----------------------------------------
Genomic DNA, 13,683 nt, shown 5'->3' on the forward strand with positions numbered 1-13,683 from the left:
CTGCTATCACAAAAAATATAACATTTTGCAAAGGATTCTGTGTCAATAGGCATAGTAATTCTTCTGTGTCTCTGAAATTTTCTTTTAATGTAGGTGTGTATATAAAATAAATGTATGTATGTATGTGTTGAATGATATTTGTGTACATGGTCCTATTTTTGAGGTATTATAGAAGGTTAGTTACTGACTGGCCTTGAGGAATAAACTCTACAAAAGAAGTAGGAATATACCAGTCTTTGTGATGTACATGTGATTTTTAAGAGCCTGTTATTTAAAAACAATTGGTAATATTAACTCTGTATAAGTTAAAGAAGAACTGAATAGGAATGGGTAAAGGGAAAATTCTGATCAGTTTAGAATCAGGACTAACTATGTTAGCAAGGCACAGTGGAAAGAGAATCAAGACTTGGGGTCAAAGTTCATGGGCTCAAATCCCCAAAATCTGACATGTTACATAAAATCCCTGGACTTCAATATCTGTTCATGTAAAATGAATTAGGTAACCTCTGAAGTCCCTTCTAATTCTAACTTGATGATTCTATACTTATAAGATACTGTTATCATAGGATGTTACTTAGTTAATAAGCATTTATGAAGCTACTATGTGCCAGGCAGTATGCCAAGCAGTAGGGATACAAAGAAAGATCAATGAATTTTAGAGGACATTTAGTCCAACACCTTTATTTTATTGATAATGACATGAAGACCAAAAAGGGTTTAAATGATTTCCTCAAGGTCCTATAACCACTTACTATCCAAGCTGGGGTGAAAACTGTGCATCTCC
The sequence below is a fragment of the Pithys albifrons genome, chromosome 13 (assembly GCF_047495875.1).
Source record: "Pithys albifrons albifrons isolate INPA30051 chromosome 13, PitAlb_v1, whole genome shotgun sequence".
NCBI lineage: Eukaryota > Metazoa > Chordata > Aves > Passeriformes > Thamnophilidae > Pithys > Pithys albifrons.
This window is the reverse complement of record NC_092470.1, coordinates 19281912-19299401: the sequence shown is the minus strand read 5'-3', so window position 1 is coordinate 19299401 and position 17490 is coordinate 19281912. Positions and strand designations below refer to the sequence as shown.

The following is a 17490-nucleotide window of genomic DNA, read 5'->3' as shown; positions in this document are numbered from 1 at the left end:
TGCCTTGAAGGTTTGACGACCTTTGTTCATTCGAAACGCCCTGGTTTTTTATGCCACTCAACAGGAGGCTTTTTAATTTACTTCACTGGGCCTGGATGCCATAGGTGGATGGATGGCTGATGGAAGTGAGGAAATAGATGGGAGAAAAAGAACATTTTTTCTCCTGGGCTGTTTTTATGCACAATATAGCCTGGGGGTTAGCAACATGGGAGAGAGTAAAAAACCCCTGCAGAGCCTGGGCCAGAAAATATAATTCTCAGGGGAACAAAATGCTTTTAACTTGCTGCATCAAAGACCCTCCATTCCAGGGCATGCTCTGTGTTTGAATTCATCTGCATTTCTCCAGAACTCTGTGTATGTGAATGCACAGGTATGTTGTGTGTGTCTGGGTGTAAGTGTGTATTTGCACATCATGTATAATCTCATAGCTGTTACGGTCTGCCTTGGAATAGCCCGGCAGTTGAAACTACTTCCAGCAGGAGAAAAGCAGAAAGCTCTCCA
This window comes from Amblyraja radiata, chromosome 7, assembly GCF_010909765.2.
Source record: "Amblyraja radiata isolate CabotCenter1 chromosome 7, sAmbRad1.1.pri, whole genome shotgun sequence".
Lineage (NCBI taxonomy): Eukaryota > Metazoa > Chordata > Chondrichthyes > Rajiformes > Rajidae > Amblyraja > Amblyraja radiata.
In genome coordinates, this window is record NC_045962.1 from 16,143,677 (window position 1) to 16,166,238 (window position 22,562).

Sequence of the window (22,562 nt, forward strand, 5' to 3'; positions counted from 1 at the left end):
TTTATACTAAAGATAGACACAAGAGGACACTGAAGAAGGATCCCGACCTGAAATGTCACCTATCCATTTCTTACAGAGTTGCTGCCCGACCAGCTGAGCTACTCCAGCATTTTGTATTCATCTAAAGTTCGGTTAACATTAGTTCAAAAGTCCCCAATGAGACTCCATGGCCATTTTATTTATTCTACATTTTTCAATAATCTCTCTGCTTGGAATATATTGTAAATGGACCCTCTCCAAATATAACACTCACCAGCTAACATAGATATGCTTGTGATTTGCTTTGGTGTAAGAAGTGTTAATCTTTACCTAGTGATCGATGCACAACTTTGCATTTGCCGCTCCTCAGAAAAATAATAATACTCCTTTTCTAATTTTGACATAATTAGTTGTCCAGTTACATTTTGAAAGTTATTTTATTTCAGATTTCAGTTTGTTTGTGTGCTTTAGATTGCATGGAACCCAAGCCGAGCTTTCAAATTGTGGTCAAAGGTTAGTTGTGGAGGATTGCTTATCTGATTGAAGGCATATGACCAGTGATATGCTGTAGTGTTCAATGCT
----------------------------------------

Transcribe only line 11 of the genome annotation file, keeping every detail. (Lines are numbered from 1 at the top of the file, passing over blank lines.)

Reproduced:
Lineage (NCBI taxonomy): Eukaryota > Metazoa > Chordata > Chondrichthyes > Rajiformes > Rajidae > Amblyraja > Amblyraja radiata.